PASTE: And how about when the two of you [Bogdanovich and Hines] decided to ccome on to the project-did you feel a sort of added pressure or added responsibility-to know that you’re dealing with someone’s family’s memories and not just denovoout of the blue. I mean, what is it like approaching that material.
Peter Bogdanovich: I thought it really made it more interesting. The script had a kind of authenticity, so I said, is this based on anybody that you know? And he said yes and I said I thought so. It’s interesting to see that much reality underneath it. It’s clearly something that the author observed. That made it easier.
PASTE: Was it the strength of the script-was that what initially got you interested in the project?
Bogdanovich: It was the money. (laughs) No, I liked the script.
PASTE: And Cheryl, how about you?
Hines: I also liked that the script came from a personal place, but I also liked that I did not know any of these people personally. So I didn’t feel an obligation to represent anybody, which is good. It’s different if you feel like you’re supposed to be playing somebody, then that’s a different story. So I liked that Will was invested for lots of different reasons. But yeah, it made it more-I guess there’s a responsibility that goes with it. But mostly just to listen to Will. Because we’re telling his story.
PASTE: Were there any weird moments during filming where you’re thinking, ‘Holy crap, I’m watching this happen all over again,’ and/or were there any weird moments where it deviated too far from reality and there was a weird cognitive disconnect there?
Slocombe: That’s interesting. There’s two specific-there’s two answers to that question. Part one, yes there’s this first-when the crazy daughter finally comes back, there’s this one dinner scene where everyone’s sitting around the table and they’re all talking to each other, and it really could have been out of any family dinner. The daughter who’s checked out for years, in fact, suddenly snatches back in when the daughter, who’s actually the smartest one, who he connects with-she says something that peaks his intellectual interest so now he’s back in, but by the time he’s back in everyone’s doing their own thing. So that felt real. But the other dinner scene-basically my mother gets stabbed. That never happened. Thank god. The characters are very real but the situation is made up. My character is three hundred thousand dollars in debt, and thankfully that’s not real. He went to law school, you know, that’s not real. So I try to keep it emotionally honest but narratively I try to do whatever I want.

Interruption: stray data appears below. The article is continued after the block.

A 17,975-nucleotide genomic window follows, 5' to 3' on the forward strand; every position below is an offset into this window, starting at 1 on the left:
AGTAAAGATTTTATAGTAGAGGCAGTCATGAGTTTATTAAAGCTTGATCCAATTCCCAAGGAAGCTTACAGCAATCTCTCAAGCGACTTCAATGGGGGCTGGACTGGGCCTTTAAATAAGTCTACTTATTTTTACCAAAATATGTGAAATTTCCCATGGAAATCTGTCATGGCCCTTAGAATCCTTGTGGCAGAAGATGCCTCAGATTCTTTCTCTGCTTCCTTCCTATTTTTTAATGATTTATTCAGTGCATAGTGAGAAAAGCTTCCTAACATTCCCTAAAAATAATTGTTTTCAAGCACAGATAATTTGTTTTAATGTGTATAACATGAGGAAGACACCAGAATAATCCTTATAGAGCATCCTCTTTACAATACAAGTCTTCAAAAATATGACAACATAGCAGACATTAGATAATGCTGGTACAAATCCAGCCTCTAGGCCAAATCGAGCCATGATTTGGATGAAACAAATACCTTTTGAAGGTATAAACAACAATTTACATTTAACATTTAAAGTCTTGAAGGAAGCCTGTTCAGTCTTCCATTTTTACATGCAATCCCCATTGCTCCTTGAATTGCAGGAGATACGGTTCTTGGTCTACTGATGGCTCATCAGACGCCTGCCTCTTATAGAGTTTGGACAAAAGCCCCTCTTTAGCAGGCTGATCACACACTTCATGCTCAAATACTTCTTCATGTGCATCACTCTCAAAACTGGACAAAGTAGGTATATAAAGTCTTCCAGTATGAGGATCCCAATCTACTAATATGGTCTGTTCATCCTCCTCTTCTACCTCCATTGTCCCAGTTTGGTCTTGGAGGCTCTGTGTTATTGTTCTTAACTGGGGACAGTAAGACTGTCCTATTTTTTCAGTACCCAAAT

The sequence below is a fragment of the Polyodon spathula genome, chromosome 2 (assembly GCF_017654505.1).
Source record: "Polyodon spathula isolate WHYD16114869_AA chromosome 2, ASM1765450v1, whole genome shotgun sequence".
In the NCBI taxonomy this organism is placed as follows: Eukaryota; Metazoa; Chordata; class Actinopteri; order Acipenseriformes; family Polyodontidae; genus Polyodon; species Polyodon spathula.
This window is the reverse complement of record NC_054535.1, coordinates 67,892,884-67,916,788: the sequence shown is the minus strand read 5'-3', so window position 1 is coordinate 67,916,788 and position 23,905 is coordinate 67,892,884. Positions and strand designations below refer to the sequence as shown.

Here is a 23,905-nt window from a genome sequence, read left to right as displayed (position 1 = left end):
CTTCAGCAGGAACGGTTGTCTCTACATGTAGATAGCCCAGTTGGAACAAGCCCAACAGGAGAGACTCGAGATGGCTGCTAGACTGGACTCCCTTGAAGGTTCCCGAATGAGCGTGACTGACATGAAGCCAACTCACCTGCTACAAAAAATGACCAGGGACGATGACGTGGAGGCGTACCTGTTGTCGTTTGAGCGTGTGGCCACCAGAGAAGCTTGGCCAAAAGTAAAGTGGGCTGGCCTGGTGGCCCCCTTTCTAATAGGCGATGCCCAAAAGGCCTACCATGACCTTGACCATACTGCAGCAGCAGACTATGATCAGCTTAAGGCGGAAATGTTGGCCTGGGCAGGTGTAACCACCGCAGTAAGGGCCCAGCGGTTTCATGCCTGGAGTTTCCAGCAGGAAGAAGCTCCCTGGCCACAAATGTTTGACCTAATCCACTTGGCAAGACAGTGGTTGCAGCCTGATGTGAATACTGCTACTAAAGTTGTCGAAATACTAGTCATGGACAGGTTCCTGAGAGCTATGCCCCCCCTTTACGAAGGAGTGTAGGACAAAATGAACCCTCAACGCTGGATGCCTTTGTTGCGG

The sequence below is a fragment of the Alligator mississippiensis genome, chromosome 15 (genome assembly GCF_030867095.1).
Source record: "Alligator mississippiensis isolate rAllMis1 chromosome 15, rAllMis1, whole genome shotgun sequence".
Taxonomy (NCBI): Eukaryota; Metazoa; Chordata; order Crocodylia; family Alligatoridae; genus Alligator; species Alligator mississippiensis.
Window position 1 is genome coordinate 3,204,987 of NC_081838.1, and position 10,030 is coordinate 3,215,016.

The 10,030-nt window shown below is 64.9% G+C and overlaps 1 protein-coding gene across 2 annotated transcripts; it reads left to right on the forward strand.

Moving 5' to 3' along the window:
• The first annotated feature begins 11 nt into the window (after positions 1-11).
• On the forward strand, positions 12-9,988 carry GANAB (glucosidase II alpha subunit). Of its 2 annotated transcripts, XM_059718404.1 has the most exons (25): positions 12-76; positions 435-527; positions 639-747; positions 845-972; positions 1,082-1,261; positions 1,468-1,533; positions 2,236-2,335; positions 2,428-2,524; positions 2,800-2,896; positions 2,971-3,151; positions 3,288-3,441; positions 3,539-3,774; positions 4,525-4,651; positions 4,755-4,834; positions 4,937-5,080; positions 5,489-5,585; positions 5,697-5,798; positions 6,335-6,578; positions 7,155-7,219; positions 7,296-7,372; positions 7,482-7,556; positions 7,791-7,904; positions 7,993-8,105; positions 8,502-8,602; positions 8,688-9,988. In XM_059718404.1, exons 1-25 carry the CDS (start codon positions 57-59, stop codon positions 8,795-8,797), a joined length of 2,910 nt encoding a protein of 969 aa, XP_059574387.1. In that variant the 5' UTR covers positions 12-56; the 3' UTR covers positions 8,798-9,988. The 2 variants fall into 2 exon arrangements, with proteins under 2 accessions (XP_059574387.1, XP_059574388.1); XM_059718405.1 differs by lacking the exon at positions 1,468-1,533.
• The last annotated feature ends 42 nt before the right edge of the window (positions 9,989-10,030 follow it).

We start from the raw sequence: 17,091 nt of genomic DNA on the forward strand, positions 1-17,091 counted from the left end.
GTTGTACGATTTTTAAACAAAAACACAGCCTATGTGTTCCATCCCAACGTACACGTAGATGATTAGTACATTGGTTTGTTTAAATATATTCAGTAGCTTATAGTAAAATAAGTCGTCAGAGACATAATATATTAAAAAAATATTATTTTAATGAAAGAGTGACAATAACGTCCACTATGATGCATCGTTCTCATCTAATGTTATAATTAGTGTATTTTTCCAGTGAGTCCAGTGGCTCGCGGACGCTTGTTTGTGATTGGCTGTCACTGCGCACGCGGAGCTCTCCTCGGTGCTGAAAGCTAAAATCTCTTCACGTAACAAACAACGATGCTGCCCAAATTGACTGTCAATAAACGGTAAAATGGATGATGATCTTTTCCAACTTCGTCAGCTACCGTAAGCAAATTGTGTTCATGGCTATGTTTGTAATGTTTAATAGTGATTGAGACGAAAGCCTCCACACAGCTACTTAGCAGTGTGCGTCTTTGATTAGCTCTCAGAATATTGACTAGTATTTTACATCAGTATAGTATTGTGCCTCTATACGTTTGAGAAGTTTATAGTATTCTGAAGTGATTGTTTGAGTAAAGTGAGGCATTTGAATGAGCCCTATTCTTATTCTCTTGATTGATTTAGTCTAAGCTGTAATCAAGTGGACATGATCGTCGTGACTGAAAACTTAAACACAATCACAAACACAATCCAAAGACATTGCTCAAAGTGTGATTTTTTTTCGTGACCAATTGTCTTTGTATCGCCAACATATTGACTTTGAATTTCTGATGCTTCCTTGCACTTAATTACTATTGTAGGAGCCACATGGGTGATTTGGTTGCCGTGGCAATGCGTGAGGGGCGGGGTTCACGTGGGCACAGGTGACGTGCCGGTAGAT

PASTE: Did you find working with a cast in this film that have a lot more recognizable names than in your other two films-did you find that you had a little trepidation going into that? That can be a mixed blessing for a director.
Slocombe: Well, sure. You know, it’s funny, I would drive to set every day in my crappy Honda and I would park two blocks so no one could see and I would walk in to the drive way and there would be like.. Mercedes.. BMW, Audi, another Mercedes and I would be like, alright, well that’s what we’re dealing with here. But, you know, what kind of cut through all that is that I would have really long dinners with each of the actors or lunches or phone calls and we would just talk about our families. The movie is about families, and everyone has got a family. And you could immediately relate with everyone on a very human level. You know, I wrote the script, so I knew what I wanted.